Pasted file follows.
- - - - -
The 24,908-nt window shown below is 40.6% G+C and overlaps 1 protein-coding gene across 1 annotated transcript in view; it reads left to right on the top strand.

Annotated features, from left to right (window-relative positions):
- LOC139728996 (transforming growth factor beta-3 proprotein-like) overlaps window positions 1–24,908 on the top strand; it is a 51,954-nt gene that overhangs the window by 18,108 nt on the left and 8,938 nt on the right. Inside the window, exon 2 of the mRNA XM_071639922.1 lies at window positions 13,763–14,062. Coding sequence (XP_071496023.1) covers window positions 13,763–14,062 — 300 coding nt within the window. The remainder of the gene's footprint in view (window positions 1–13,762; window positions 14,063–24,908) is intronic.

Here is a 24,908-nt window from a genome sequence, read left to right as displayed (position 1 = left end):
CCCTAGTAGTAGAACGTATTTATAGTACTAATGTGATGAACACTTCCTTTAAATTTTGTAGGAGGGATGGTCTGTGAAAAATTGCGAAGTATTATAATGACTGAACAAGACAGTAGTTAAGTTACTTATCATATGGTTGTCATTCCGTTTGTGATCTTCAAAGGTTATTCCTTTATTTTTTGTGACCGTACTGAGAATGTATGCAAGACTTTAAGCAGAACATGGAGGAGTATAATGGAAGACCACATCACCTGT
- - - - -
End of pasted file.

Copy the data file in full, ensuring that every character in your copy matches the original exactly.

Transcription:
The 24,908-nt window shown below is 40.6% G+C and overlaps 1 protein-coding gene across 1 annotated transcript in view; it reads left to right on the top strand.

Annotated features, from left to right (window-relative positions):
- LOC139728996 (transforming growth factor beta-3 proprotein-like) overlaps window positions 1–24,908 on the top strand; it is a 51,954-nt gene that overhangs the window by 18,108 nt on the left and 8,938 nt on the right. Inside the window, exon 2 of the mRNA XM_071639922.1 lies at window positions 13,763–14,062. Coding sequence (XP_071496023.1) covers window positions 13,763–14,062 — 300 coding nt within the window. The remainder of the gene's footprint in view (window positions 1–13,762; window positions 14,063–24,908) is intronic.

Here is a 24,908-nt window from a genome sequence, read left to right as displayed (position 1 = left end):
CCCTAGTAGTAGAACGTATTTATAGTACTAATGTGATGAACACTTCCTTTAAATTTTGTAGGAGGGATGGTCTGTGAAAAATTGCGAAGTATTATAATGACTGAACAAGACAGTAGTTAAGTTACTTATCATATGGTTGTCATTCCGTTTGTGATCTTCAAAGGTTATTCCTTTATTTTTTGTGACCGTACTGAGAATGTATGCAAGACTTTAAGCAGAACATGGAGGAGTATAATGGAAGACCACATCACCTGT